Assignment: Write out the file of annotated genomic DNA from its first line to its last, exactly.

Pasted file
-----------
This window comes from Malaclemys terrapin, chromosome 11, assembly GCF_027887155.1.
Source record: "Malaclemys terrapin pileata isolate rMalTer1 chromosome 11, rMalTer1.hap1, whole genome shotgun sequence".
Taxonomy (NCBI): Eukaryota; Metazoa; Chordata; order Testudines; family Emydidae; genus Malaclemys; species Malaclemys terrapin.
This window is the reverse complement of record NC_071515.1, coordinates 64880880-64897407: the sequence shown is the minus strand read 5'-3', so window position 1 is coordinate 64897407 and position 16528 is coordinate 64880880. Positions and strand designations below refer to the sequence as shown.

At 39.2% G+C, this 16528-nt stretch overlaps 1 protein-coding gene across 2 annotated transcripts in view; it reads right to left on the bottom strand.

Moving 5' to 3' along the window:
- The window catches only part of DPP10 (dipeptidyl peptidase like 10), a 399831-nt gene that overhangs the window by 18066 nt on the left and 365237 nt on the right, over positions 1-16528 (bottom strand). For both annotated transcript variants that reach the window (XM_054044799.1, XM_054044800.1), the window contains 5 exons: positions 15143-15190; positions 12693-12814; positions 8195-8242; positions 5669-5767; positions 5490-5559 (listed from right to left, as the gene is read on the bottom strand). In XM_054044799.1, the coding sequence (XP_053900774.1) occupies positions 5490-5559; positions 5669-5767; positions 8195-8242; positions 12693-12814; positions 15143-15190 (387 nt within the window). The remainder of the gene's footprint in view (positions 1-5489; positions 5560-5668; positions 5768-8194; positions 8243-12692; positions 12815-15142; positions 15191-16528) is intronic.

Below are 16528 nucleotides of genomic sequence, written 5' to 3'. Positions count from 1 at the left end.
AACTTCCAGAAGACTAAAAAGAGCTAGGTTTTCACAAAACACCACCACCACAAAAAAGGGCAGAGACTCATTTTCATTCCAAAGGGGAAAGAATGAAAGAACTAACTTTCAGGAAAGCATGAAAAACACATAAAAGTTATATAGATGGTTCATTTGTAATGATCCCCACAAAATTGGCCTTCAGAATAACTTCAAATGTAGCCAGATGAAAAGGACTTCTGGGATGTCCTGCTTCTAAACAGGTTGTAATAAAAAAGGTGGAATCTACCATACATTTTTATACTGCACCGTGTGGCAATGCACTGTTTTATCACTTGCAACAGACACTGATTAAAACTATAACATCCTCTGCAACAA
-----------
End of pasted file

This window comes from Malaclemys terrapin, chromosome 11, assembly GCF_027887155.1.
Source record: "Malaclemys terrapin pileata isolate rMalTer1 chromosome 11, rMalTer1.hap1, whole genome shotgun sequence".
Taxonomy (NCBI): Eukaryota; Metazoa; Chordata; order Testudines; family Emydidae; genus Malaclemys; species Malaclemys terrapin.
This window is the reverse complement of record NC_071515.1, coordinates 64880880-64897407: the sequence shown is the minus strand read 5'-3', so window position 1 is coordinate 64897407 and position 16528 is coordinate 64880880. Positions and strand designations below refer to the sequence as shown.

At 39.2% G+C, this 16528-nt stretch overlaps 1 protein-coding gene across 2 annotated transcripts in view; it reads right to left on the bottom strand.

Moving 5' to 3' along the window:
- The window catches only part of DPP10 (dipeptidyl peptidase like 10), a 399831-nt gene that overhangs the window by 18066 nt on the left and 365237 nt on the right, over positions 1-16528 (bottom strand). For both annotated transcript variants that reach the window (XM_054044799.1, XM_054044800.1), the window contains 5 exons: positions 15143-15190; positions 12693-12814; positions 8195-8242; positions 5669-5767; positions 5490-5559 (listed from right to left, as the gene is read on the bottom strand). In XM_054044799.1, the coding sequence (XP_053900774.1) occupies positions 5490-5559; positions 5669-5767; positions 8195-8242; positions 12693-12814; positions 15143-15190 (387 nt within the window). The remainder of the gene's footprint in view (positions 1-5489; positions 5560-5668; positions 5768-8194; positions 8243-12692; positions 12815-15142; positions 15191-16528) is intronic.

Below are 16528 nucleotides of genomic sequence, written 5' to 3'. Positions count from 1 at the left end.
AACTTCCAGAAGACTAAAAAGAGCTAGGTTTTCACAAAACACCACCACCACAAAAAAGGGCAGAGACTCATTTTCATTCCAAAGGGGAAAGAATGAAAGAACTAACTTTCAGGAAAGCATGAAAAACACATAAAAGTTATATAGATGGTTCATTTGTAATGATCCCCACAAAATTGGCCTTCAGAATAACTTCAAATGTAGCCAGATGAAAAGGACTTCTGGGATGTCCTGCTTCTAAACAGGTTGTAATAAAAAAGGTGGAATCTACCATACATTTTTATACTGCACCGTGTGGCAATGCACTGTTTTATCACTTGCAACAGACACTGATTAAAACTATAACATCCTCTGCAACAA